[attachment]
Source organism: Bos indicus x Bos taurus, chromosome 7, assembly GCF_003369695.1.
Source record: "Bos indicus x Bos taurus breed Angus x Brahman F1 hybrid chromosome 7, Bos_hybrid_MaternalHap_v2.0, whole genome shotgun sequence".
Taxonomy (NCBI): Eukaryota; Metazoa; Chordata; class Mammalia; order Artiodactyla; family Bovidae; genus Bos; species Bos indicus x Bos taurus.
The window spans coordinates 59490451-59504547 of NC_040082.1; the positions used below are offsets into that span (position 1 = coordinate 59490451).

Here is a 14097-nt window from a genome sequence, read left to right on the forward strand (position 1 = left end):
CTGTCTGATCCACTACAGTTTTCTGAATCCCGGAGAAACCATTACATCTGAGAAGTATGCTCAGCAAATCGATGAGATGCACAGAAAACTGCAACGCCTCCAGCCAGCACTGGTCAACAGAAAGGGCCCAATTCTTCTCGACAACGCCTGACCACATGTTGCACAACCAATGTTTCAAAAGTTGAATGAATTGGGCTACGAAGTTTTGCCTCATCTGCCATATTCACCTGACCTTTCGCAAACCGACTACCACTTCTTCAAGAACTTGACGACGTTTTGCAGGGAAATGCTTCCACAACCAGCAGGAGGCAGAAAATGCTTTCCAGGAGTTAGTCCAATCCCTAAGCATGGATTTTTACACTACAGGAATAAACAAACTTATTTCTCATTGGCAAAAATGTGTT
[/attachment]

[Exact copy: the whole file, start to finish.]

Source organism: Bos indicus x Bos taurus, chromosome 7, assembly GCF_003369695.1.
Source record: "Bos indicus x Bos taurus breed Angus x Brahman F1 hybrid chromosome 7, Bos_hybrid_MaternalHap_v2.0, whole genome shotgun sequence".
Taxonomy (NCBI): Eukaryota; Metazoa; Chordata; class Mammalia; order Artiodactyla; family Bovidae; genus Bos; species Bos indicus x Bos taurus.
The window spans coordinates 59490451-59504547 of NC_040082.1; the positions used below are offsets into that span (position 1 = coordinate 59490451).

Here is a 14097-nt window from a genome sequence, read left to right on the forward strand (position 1 = left end):
CTGTCTGATCCACTACAGTTTTCTGAATCCCGGAGAAACCATTACATCTGAGAAGTATGCTCAGCAAATCGATGAGATGCACAGAAAACTGCAACGCCTCCAGCCAGCACTGGTCAACAGAAAGGGCCCAATTCTTCTCGACAACGCCTGACCACATGTTGCACAACCAATGTTTCAAAAGTTGAATGAATTGGGCTACGAAGTTTTGCCTCATCTGCCATATTCACCTGACCTTTCGCAAACCGACTACCACTTCTTCAAGAACTTGACGACGTTTTGCAGGGAAATGCTTCCACAACCAGCAGGAGGCAGAAAATGCTTTCCAGGAGTTAGTCCAATCCCTAAGCATGGATTTTTACACTACAGGAATAAACAAACTTATTTCTCATTGGCAAAAATGTGTT